Share This Page

Deceptive forecast

An effort backed by extreme-left billionaire George Soros to restore the deservedly dwindling credibility of "science" distorted to serve anti-growth politics is targeting TV meteorologists who don't buy the global-warming orthodoxy.

The deceptively named Forecast the Facts campaign's website says it's "led by 350.org, the League of Conservation Voters and the Citizen Engagement Lab ... ." But it doesn't say that Mr. Soros' Open Society Foundations gave Citizen Engagement Lab a two-year, $300,000 grant in 2010.

Forecast the Facts touts a list of (at last check) 55 TV meteorologist "deniers." But its website displays only a few of those names -- and it replied to our e-mail request for the full list with a blank e-mail that had "canned.response" in its "from" address.

TV meteorologists focus on short-term forecasts. They're not climatologists who focus on long-term trends. But they're not stupid, either. And now, they're handy targets for Soros' hit squad.

Forecast the Facts is yet another attempt by this duplicitous blame-mankind crowd to stifle genuine scientific debate that follows the evidence where it leads, not to politically predetermined conclusions.

No TV viewer should put any stock in what's clearly propaganda pimping pseudoscience.

TribLIVE commenting policy

You are solely responsible for your comments and by using TribLive.com you agree to our Terms of Service.

We moderate comments. Our goal is to provide substantive commentary for a general readership. By screening submissions, we provide a space where readers can share intelligent and informed commentary that enhances the quality of our news and information.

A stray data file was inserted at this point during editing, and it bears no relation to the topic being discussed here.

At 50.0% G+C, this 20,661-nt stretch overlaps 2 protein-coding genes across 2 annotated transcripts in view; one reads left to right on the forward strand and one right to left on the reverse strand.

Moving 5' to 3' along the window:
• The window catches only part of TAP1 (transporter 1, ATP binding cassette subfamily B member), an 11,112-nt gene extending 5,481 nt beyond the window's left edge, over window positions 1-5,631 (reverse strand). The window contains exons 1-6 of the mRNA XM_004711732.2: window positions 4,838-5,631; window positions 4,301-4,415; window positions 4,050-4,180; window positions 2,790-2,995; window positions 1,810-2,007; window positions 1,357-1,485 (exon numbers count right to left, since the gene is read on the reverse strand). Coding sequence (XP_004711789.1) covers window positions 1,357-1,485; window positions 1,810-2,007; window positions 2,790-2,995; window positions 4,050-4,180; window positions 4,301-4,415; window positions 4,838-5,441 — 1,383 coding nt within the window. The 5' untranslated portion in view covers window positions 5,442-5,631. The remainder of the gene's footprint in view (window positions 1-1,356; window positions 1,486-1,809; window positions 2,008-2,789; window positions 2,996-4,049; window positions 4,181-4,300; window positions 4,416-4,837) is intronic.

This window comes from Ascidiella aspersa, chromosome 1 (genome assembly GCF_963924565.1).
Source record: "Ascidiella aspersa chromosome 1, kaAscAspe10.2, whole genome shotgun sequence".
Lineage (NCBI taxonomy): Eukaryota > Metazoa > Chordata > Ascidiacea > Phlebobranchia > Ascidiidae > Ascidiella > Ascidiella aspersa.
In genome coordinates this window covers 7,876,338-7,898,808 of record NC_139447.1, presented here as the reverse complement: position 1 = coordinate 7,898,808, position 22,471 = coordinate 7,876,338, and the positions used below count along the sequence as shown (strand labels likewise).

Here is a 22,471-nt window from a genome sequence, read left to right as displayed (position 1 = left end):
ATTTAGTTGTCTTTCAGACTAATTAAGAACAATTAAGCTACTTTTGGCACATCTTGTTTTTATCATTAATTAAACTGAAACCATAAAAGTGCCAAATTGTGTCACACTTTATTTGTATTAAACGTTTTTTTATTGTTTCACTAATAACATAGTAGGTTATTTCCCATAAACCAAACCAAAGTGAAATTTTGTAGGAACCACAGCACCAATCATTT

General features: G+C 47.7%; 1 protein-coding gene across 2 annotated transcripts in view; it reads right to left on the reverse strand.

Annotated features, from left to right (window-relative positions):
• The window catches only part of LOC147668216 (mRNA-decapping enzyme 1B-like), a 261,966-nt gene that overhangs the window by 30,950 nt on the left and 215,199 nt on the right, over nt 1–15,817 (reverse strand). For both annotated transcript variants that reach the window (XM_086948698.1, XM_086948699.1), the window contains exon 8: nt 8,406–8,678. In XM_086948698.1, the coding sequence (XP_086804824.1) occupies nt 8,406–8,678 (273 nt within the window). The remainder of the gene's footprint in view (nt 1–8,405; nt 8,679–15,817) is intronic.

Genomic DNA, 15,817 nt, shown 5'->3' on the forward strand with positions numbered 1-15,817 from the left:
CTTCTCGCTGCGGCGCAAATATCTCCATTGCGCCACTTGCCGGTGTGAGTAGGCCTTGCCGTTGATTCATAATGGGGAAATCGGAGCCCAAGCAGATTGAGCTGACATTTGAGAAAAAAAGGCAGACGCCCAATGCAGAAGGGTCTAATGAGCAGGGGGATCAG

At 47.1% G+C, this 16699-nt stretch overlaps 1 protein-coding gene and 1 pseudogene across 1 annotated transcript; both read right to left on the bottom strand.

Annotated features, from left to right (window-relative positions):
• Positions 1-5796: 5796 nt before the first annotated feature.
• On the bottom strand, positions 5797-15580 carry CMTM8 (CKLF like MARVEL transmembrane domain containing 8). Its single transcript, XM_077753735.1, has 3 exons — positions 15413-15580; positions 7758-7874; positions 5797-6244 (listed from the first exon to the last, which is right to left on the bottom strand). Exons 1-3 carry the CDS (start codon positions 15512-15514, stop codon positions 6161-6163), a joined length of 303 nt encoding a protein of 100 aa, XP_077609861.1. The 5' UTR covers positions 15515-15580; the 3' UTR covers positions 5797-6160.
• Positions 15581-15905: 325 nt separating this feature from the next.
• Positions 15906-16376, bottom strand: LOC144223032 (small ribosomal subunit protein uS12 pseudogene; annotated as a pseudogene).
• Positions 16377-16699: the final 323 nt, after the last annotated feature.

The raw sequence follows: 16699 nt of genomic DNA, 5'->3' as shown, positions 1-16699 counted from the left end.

While most comments will be posted if they are on-topic and not abusive, moderating decisions are subjective. We will make them as carefully and consistently as we can. Because of the volume of reader comments, we cannot review individual moderation decisions with readers.

We value thoughtful comments representing a range of views that make their point quickly and politely. We make an effort to protect discussions from repeated comments either by the same reader or different readers

We follow the same standards for taste as the daily newspaper. A few things we won't tolerate: personal attacks, obscenity, vulgarity, profanity (including expletives and letters followed by dashes), commercial promotion, impersonations, incoherence, proselytizing and SHOUTING. Don't include URLs to Web sites.

We do not edit comments. They are either approved or deleted. We reserve the right to edit a comment that is quoted or excerpted in an article. In this case, we may fix spelling and punctuation.

We welcome strong opinions and criticism of our work, but we don't want comments to become bogged down with discussions of our policies and we will moderate accordingly.

We appreciate it when readers and people quoted in articles or blog posts point out errors of fact or emphasis and will investigate all assertions. But these suggestions should be sent via e-mail. To avoid distracting other readers, we won't publish comments that suggest a correction. Instead, corrections will be made in a blog post or in an article.